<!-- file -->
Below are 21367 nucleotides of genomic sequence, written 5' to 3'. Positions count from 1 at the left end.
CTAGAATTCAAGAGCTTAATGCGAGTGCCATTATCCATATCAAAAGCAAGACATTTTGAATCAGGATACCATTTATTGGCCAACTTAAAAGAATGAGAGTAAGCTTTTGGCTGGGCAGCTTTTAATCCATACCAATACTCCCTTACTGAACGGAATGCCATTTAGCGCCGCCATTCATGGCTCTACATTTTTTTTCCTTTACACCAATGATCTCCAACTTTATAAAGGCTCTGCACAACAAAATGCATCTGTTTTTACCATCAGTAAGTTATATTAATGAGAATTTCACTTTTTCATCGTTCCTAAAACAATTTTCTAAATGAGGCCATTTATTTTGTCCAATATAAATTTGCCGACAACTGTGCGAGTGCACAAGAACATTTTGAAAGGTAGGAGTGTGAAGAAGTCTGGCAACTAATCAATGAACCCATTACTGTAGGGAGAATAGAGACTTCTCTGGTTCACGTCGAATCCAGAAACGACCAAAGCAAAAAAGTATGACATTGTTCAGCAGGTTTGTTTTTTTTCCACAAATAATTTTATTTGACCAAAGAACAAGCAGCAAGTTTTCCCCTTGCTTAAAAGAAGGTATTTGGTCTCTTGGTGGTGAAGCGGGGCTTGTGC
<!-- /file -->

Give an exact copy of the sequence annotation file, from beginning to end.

Below are 21367 nucleotides of genomic sequence, written 5' to 3'. Positions count from 1 at the left end.
CTAGAATTCAAGAGCTTAATGCGAGTGCCATTATCCATATCAAAAGCAAGACATTTTGAATCAGGATACCATTTATTGGCCAACTTAAAAGAATGAGAGTAAGCTTTTGGCTGGGCAGCTTTTAATCCATACCAATACTCCCTTACTGAACGGAATGCCATTTAGCGCCGCCATTCATGGCTCTACATTTTTTTTCCTTTACACCAATGATCTCCAACTTTATAAAGGCTCTGCACAACAAAATGCATCTGTTTTTACCATCAGTAAGTTATATTAATGAGAATTTCACTTTTTCATCGTTCCTAAAACAATTTTCTAAATGAGGCCATTTATTTTGTCCAATATAAATTTGCCGACAACTGTGCGAGTGCACAAGAACATTTTGAAAGGTAGGAGTGTGAAGAAGTCTGGCAACTAATCAATGAACCCATTACTGTAGGGAGAATAGAGACTTCTCTGGTTCACGTCGAATCCAGAAACGACCAAAGCAAAAAAGTATGACATTGTTCAGCAGGTTTGTTTTTTTTCCACAAATAATTTTATTTGACCAAAGAACAAGCAGCAAGTTTTCCCCTTGCTTAAAAGAAGGTATTTGGTCTCTTGGTGGTGAAGCGGGGCTTGTGC